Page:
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Publication numberUS3885856 A
Publication typeGrant
Publication dateMay 27, 1975
Filing dateJun 1, 1973
Priority dateJun 7, 1972
Also published asDE2329209A1, DE2329209C2
Publication numberUS 3885856 A, US 3885856A, US-A-3885856, US3885856 A, US3885856A
InventorsJacques Andre, Ostrowsky Daniel, Papuchon Michel
Original AssigneeThomson Csf
Export CitationBiBTeX, EndNote, RefMan
External Links: USPTO, USPTO Assignment, Espacenet
Holographic coupler for optical waveguides
US 3885856 A
Abstract
The invention relates to a coupling device for an optical waveguide, using a hologram recorded in a photoresist layer arranged on a face of the waveguide, and capable of coupling a wave having a predetermined wave front and travelling outside the waveguide and a plane wave travelling inside the guide. The invention also describes a holographic method for manufacturing such a coupling device.
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Description  (OCR text may contain errors)

United Sta, V

Ostrowsky et at.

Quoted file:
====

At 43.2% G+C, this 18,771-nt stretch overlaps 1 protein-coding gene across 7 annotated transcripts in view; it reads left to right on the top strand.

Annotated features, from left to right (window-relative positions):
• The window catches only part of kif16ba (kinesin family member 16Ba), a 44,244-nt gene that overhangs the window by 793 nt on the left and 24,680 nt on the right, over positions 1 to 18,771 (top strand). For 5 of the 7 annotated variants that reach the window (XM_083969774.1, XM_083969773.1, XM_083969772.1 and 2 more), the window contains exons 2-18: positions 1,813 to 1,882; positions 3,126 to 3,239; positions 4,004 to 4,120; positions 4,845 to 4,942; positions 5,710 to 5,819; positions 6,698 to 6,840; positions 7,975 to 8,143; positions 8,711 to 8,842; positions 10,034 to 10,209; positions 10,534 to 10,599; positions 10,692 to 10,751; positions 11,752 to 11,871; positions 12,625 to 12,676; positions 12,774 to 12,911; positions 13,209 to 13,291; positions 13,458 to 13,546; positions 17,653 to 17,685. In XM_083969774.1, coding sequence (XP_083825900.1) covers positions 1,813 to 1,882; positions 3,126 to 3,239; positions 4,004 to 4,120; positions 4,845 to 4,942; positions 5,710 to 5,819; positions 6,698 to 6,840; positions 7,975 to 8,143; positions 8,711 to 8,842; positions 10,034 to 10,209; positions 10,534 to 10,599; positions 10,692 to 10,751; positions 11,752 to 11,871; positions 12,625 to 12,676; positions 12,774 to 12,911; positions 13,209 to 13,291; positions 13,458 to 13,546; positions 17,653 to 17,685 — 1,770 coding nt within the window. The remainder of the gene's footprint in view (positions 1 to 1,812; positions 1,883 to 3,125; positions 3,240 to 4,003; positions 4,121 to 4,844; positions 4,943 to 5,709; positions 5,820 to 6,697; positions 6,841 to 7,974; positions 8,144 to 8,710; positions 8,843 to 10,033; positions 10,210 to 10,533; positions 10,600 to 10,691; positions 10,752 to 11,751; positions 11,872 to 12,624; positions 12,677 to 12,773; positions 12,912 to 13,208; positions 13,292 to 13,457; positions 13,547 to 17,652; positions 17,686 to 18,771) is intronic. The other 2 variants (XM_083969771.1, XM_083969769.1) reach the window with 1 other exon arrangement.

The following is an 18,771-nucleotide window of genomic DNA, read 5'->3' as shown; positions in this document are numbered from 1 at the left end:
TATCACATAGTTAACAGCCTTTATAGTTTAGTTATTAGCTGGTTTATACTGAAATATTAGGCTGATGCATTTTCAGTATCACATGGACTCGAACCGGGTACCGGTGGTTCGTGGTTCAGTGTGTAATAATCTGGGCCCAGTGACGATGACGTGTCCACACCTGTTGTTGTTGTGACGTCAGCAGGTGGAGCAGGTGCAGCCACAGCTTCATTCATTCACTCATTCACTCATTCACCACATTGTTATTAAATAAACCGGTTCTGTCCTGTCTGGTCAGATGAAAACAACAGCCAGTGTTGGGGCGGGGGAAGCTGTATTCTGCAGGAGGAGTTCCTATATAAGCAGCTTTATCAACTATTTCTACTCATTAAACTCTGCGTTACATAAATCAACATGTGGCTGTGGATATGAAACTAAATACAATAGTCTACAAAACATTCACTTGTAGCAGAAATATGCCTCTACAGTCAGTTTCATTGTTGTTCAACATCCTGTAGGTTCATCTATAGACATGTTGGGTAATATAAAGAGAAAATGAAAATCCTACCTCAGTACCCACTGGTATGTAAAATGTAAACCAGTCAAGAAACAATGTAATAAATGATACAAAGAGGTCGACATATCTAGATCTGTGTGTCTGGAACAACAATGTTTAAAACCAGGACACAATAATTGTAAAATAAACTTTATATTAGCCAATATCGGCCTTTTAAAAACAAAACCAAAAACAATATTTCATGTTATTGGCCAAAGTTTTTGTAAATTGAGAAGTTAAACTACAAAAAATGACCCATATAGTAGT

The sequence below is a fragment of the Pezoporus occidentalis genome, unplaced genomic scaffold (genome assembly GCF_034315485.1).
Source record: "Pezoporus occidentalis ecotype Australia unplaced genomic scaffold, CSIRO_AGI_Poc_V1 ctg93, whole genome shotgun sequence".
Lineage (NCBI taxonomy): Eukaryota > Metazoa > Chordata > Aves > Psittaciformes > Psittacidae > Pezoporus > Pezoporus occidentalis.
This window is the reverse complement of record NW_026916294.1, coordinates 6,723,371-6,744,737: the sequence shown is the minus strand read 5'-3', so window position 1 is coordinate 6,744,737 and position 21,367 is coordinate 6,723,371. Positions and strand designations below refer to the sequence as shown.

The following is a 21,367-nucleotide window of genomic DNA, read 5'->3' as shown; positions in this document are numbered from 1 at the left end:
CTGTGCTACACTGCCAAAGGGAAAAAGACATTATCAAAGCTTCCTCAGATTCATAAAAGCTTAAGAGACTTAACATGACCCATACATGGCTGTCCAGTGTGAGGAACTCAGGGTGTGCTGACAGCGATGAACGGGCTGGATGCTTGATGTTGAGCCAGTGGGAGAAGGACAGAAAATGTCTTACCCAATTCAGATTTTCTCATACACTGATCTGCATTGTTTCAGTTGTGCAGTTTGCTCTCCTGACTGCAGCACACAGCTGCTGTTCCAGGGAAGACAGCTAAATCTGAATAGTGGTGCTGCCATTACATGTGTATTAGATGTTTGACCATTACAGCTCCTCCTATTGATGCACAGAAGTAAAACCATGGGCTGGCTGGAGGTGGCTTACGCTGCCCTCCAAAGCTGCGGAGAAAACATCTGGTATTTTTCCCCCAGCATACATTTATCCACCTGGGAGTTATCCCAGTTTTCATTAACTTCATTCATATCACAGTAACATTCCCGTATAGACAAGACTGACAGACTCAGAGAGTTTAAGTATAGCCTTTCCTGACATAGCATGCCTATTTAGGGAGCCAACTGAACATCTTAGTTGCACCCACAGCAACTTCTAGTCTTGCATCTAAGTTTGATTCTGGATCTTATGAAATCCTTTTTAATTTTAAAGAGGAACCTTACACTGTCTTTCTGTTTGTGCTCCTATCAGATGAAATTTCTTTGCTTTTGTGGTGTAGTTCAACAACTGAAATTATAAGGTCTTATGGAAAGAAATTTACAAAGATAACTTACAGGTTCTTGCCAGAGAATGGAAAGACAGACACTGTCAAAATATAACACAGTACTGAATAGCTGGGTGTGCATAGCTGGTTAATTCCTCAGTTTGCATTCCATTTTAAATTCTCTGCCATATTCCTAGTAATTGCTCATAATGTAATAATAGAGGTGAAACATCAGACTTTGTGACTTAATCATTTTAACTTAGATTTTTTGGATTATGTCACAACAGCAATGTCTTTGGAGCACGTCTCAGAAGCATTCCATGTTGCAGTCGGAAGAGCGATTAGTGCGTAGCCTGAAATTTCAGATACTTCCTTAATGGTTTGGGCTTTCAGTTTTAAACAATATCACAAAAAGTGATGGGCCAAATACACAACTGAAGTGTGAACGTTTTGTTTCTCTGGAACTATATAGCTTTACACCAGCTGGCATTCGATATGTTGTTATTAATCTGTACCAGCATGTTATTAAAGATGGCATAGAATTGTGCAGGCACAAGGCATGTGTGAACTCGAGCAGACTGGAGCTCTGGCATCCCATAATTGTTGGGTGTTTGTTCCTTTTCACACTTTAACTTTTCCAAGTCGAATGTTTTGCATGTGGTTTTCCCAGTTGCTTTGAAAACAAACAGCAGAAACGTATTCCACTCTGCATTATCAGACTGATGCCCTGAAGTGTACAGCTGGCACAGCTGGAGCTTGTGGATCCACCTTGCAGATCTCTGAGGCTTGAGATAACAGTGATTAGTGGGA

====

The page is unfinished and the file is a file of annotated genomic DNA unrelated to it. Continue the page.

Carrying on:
[111 3,885,856 [4 1 May 27, 1975 HOLOGRAPHIC COUPLER FOR OPTICAL WAVEGUIDES [75] Inventors: Daniel Ostrowsky; Andr Jacques;

Michel Papuchon, all of Paris, France A [73] Assignee: Thomson-CSF, Paris, France [22] Filed: June 1, 1973 [21] Appl. No.: 365,976

[30] Foreign Application Priority Data June 7, 1972 France 72.20423 [52] US. Cl 350/3.5; 350/96 C; 350/162 R [51] Int. Cl. G021) 27/00 [58] Field of Search 350/3.5, 162 R, 96 W6,

[56] References Cited UNITED STATES PATENTS 3,666,345 5/1972 Maslowski 350/3.5

3,674,335 7/1972 Ashicin et a1, 350/162 R 3,674,336 7/1972 Kogelnik 350/3.5 3,774,987 11/1973 Boivin 350/162 R Primary Examiner-Ronald J. Stern Attorney, Agent, or FirmCushman, Darby & Cushman [57] ABSTRACT The invention relates to a coupling device for an optical waveguide, using a hologram recorded in a photoresist layer arranged on a face of the waveguide, and capable of coupling a wave having a predetermined wave front and travelling outside the waveguide and a plane wave travelling inside the guide. The invention also describes a holographicmethod for manufacturing such a coupling device.